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Future of virtual care conference July 1 podcast

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Amwell, MDLive, Element Science, Carbon Health, AliveCor, El Camino, ATA, GSR Ventures

This week we had the Future of Virtual Care main event. In the first session, we discussed  “Where’s the beef (utilization and effectiveness)?” Archana Dubey (Global Medical Director, HP) and Bambi Francisco Roizen (Founder & CEO, Vator) moderated the panel and  Dr. Peter Antall (Chief Medical Officer, Amwell), Priya Abani (CEO, AliveCor), Ann Mond Johnson (CEO, American Telemedicine Association), Sunny Kumar (Partner, GSR Ventures) joined the discussion. 

The “Startups disrupting!” session was emceed by Ravi Belani (Managing Partner, Alchemist Accelerator) and Adam Odessky (Co-founder & CEO, Sensely), Chelsea Rowe (Founder, GritWell) and Richard Hanbury (Founder, Sana Health) presented their companies

In the third session, we discussed “What’s the cost (and who’s paying)?” Bambi Francisco Roizen (Founder & CEO, Vator) and Archana Dubey (Global Medical Director, HP) moderated the panel and Eren Bali (Co-founder & CEO, Carbon Health), Uday Kumar (Founder, President & CEO, Element Science), Bruce Harrison (President, El Camino Health Medical Network), Charles Jones (CEO, MDLIVE) joined the discussion. 

Here are some takeaways!

15:00 Start of 1st panel and how they define virtual care 
Peter: All different modalities, provider types, innovations in how we deliver care. 
Ann: I lean towards virtual care as broad a definition as possible: telehealth telemedicine digital health, digital medicine, digital therapeutics, sometimes this is really splicing at a fine level that doesn’t lend to the conversation. And so I keep it very, very broad to be as inclusive as possible.  
Priya: Covers all manner in which a patient can interact with a patient remotely. Live video, audio, messaging, remote patient devices. 
Sunny: Broad definition – any form of substantive care delivered over an electronic communication channel. 

28:34 – What were your pre-COVID strategies and how has it shifted? 
Priya: Greater use of devices allowing users to check in on their heart without leaving home. Users sending heart data directly to physicians. We aided in-home clinical trials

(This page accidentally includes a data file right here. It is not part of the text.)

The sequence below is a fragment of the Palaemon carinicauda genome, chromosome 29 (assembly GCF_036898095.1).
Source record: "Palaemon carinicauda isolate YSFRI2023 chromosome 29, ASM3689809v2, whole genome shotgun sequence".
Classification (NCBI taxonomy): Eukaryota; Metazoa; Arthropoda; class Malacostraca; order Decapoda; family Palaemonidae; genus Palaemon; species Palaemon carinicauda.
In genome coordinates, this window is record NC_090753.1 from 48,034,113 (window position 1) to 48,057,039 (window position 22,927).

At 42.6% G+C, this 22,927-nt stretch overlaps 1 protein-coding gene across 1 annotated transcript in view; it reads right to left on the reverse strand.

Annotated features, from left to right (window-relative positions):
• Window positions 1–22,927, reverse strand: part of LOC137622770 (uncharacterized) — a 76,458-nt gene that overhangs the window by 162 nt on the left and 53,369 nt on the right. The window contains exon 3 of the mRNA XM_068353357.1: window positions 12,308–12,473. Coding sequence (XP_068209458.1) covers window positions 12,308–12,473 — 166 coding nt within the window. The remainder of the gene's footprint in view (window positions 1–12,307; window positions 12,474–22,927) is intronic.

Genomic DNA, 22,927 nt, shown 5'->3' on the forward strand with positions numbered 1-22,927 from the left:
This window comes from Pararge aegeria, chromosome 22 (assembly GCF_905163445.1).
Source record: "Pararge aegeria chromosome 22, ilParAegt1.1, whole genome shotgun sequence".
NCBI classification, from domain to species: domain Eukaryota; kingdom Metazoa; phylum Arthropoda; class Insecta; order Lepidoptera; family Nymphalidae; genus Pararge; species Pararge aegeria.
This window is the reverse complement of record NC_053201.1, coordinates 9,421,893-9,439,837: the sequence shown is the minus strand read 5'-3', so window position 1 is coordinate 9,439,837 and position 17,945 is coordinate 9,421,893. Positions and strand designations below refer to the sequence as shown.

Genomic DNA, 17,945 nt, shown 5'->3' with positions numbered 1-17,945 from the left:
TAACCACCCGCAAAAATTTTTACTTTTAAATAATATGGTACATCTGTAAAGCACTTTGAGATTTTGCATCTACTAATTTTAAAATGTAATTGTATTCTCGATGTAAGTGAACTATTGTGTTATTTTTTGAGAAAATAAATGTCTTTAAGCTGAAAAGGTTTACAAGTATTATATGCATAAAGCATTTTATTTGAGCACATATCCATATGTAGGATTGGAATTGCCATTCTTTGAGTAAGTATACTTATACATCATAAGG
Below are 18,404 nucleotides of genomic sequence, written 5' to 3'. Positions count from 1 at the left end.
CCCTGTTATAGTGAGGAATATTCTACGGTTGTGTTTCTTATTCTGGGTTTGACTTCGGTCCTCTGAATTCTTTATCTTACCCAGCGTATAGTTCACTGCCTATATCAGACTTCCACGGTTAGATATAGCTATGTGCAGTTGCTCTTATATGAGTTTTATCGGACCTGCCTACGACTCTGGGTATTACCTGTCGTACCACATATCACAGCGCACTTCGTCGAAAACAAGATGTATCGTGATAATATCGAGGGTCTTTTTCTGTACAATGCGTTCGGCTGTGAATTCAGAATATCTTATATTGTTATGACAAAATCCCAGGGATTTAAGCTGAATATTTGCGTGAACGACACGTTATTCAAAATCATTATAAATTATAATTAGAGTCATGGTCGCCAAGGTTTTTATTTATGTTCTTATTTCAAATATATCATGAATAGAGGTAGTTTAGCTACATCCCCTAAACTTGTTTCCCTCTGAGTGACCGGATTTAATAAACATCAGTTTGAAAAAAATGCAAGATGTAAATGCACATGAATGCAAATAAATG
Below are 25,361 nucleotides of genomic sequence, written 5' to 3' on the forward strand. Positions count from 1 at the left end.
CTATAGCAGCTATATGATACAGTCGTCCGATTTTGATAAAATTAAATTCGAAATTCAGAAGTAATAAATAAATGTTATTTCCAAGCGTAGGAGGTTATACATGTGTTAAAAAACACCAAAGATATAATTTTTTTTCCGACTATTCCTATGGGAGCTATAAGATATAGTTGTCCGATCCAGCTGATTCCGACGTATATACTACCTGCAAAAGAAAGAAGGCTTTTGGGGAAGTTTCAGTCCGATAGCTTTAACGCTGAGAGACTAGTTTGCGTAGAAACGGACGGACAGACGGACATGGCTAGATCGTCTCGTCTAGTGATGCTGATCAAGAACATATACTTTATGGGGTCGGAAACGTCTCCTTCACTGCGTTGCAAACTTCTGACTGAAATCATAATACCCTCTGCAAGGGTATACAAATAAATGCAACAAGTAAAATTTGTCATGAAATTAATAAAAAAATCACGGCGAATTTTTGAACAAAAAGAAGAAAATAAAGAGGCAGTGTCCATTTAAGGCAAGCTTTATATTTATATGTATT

33:17 – Peter Amwell – we think of the world as PC and AC; PC – Providers didn’t have a compelling reason to use virtual care, now we’re experiencing out of necessity. From 5% usage to 80-90% providers started using telehealth every day. When it settles, we expect around 50-60% telehealth. Med-management, behavioral health – they can port well telehealth. April 40k visits a day; we went up 230% volume, up providers went up 10x; utilization of providers not in our network surged 2000%.   
42:53 – Ann – variation of cost and quality pre-COVID; iniquities and disparities that occurred that was known pre-COVID, but it took a toll – 14% of Illinois is Black, and 40% of deaths were in the black community. Federal response happened rapidly. Licensure on the state level was exposed as very arcane. Telehealth did OK in a fee-for-service environment but soared in a value-based care environment. Remote monitoring is an unsung hero in all of this. 
48:03 – Sunny – massive change in behavior; we are looking for companies that are creating efficiencies for doctors to allow that physician to 2x-10x the number of patients. This will solve underlying access issues.  

51:10 – What’s possible with virtual care today that will stay virtual and not go back to in-person?
53:46: Peter – we saw the use of chatbots; it helps screen out for certain things. they’re also integrated into the provider flow; outside-of-visits nudging; If it’s a diabetic, we can interact outside of visits to improve compliance.  
55:00: Nudges are good for smoking cessation. 
55:55: Sense.ly is already putting a face, personality to chatbots. 
58:39: Clinical trials don’t stop; from a cardiology point of view, telehealth visits and routine monitoring is essential for cardiology. 
1:03: Archana – pre-Covid it was part of the payer to drive utilization; provider and payer weren’t incentivized. So COVID made going to ER a risk to the patient